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Cargo Cults

Thursday, February 9, 2006

Perhaps you’ve heard the term ‘cargo cult programming’. Eric Lippert defined the term as follows.

There are lots of cargo cult programmers -- programmers who understand what the code does, but not how it does it. Therefore, they cannot make meaningful changes to the program. They tend to proceed by making random changes, testing, and changing again until they manage to come up with something that works.

The term derives from Richard Feynman’s “cargo cult science”. Feynman coined the term in a 1974 commencement address at Caltech. The speech transcript is a good read.

In the South Seas there is a cargo cult of people. During the war they saw airplanes with lots of good materials, and they want the same thing to happen now. So they've arranged to make things like runways, to put fires along the sides of the runways, to make a wooden hut for a man to sit in, with two wooden pieces on his head to headphones and bars of bamboo sticking out like antennas--he's the controller--and they wait for the airplanes to land.

The reason I bring this up is a Smithsonian Magazine article I read last week: “In John They Trust”. The author visited the remote island of Tanna to report on a real, enduring cargo cult. Villagers on Tanna worship John Frum, their American messiah. John lives in a volcano. John promised to return and bring shiploads of cargo, including bottled soda, canned meat, candy bars, and refrigerators.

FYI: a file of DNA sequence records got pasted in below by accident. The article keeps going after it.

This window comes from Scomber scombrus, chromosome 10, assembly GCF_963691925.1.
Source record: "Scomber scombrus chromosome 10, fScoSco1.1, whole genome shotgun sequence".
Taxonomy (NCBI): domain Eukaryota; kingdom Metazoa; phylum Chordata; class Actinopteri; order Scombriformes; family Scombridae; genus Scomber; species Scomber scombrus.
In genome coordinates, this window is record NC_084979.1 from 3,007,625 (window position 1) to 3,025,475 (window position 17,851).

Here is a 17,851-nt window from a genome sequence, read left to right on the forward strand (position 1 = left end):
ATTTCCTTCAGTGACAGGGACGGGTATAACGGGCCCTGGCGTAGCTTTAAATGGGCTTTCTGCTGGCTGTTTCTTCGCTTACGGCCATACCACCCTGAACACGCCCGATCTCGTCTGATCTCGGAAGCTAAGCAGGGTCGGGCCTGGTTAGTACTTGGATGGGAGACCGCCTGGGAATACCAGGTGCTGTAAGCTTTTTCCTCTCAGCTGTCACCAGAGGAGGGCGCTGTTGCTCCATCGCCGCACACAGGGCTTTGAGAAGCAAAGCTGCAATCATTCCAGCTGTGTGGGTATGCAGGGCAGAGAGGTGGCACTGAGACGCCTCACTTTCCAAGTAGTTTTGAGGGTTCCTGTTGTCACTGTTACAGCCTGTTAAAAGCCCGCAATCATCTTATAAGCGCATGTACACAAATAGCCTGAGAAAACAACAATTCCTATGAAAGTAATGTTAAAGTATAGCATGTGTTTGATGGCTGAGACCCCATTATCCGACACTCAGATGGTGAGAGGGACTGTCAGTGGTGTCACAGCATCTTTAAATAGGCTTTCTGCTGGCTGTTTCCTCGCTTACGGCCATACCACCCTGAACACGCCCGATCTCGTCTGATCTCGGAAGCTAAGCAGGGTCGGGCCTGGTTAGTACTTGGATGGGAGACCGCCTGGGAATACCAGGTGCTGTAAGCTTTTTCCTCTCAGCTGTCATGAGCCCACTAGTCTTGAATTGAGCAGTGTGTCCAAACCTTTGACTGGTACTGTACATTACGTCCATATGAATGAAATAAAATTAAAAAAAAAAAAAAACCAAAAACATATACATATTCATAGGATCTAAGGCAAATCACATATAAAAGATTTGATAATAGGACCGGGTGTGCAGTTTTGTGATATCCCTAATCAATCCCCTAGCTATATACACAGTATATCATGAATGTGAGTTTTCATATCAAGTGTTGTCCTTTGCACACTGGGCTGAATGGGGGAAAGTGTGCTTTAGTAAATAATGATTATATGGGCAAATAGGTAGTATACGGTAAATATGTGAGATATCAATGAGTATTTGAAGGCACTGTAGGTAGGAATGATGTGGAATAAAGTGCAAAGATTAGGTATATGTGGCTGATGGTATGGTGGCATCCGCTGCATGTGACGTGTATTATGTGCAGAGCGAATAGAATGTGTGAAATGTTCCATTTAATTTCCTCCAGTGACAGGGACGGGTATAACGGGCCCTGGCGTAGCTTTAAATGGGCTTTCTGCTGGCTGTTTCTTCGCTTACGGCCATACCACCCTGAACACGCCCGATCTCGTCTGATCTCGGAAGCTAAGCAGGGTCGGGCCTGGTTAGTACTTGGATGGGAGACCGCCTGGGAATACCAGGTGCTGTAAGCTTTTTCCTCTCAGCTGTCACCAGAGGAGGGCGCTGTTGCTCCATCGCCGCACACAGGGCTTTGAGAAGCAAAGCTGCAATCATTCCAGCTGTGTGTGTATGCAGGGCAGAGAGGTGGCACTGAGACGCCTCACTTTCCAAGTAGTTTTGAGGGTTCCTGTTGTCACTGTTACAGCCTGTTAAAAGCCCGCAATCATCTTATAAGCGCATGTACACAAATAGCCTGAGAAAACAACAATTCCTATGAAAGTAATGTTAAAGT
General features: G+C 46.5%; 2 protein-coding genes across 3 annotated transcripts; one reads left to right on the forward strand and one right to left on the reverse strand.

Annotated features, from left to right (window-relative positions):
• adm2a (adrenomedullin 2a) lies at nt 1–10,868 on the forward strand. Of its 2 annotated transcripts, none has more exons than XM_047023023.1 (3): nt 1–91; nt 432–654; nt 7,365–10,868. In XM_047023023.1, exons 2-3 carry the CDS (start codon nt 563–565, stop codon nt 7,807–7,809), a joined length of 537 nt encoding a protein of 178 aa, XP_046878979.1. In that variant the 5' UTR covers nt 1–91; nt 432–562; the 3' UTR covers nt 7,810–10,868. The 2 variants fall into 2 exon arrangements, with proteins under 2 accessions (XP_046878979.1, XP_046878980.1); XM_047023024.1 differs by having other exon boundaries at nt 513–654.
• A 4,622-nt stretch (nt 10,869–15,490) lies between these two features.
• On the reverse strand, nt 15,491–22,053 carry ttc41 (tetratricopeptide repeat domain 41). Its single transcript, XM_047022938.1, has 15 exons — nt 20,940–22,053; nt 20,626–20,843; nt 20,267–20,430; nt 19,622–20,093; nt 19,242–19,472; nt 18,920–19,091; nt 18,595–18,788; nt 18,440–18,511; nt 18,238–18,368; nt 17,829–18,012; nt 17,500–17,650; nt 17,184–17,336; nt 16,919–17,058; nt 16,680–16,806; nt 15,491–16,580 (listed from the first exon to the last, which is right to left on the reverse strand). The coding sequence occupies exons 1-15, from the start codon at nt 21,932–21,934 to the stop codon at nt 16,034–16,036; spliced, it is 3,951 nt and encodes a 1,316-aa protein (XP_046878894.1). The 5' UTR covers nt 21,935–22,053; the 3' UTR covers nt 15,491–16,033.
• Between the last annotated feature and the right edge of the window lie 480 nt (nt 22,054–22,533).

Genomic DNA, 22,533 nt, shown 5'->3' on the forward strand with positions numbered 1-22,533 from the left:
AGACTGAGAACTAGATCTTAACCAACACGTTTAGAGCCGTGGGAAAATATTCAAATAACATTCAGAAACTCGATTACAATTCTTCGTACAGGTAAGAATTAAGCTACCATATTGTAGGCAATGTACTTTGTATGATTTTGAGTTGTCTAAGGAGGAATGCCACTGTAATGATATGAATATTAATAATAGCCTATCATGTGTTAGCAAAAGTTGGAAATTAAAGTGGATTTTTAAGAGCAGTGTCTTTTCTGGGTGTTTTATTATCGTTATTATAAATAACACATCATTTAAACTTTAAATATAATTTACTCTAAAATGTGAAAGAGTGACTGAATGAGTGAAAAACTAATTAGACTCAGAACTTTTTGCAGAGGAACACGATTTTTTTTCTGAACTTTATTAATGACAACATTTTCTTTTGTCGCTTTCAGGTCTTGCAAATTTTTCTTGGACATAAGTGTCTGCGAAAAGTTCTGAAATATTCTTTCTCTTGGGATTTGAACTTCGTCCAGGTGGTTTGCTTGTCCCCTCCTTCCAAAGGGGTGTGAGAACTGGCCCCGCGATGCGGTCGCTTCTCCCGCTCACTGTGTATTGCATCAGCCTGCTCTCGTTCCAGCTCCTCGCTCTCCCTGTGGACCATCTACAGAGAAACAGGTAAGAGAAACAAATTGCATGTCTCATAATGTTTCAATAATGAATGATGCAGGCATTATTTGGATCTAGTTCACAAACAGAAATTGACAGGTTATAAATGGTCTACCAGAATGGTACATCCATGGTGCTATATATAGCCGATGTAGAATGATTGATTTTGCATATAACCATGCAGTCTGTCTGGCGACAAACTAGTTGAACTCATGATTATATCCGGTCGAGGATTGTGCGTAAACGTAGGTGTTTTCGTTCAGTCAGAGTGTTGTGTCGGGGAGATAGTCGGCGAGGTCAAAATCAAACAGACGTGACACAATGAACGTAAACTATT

Human behavior never ceases to amaze.

Christian Mogensen Thursday, February 9, 2006
Jargon File definition:

It also points to Feynman's "Cargo cult science" as a possible source for the programming term.
albert braun Friday, February 10, 2006
"Cargo Cult" also applies to certain executives at dot com boom era software startups.

On arrival, jubilant about their new VP positions at hapless startups, many execs tended to simply reimplement what had been done at their previous company ("hey, it worked from '96 to '99.")

"I'm gonna build us a sales pipeline and a sales forecast. Then we'll cross the chasm."

"Once we send this product to a focus group, we'll know exactly what to change."

"Engineers aren't working long enough hours. At XYZ we pulled 80 hour weeks and shipped on time. Show these guys a sense of urgency."

"Once we write our mission statement we'll all be on the same page and move forward together."

"We need an offsite meeting at a fancy hotel so we can brainstorm, bond with each other, and innovate."

Then the boom ended, but they kept doing the same things religiously. (Until they got fired.)

Maybe "cargo cult executives" never really went away.
scott Friday, February 10, 2006
Good one, Albert!
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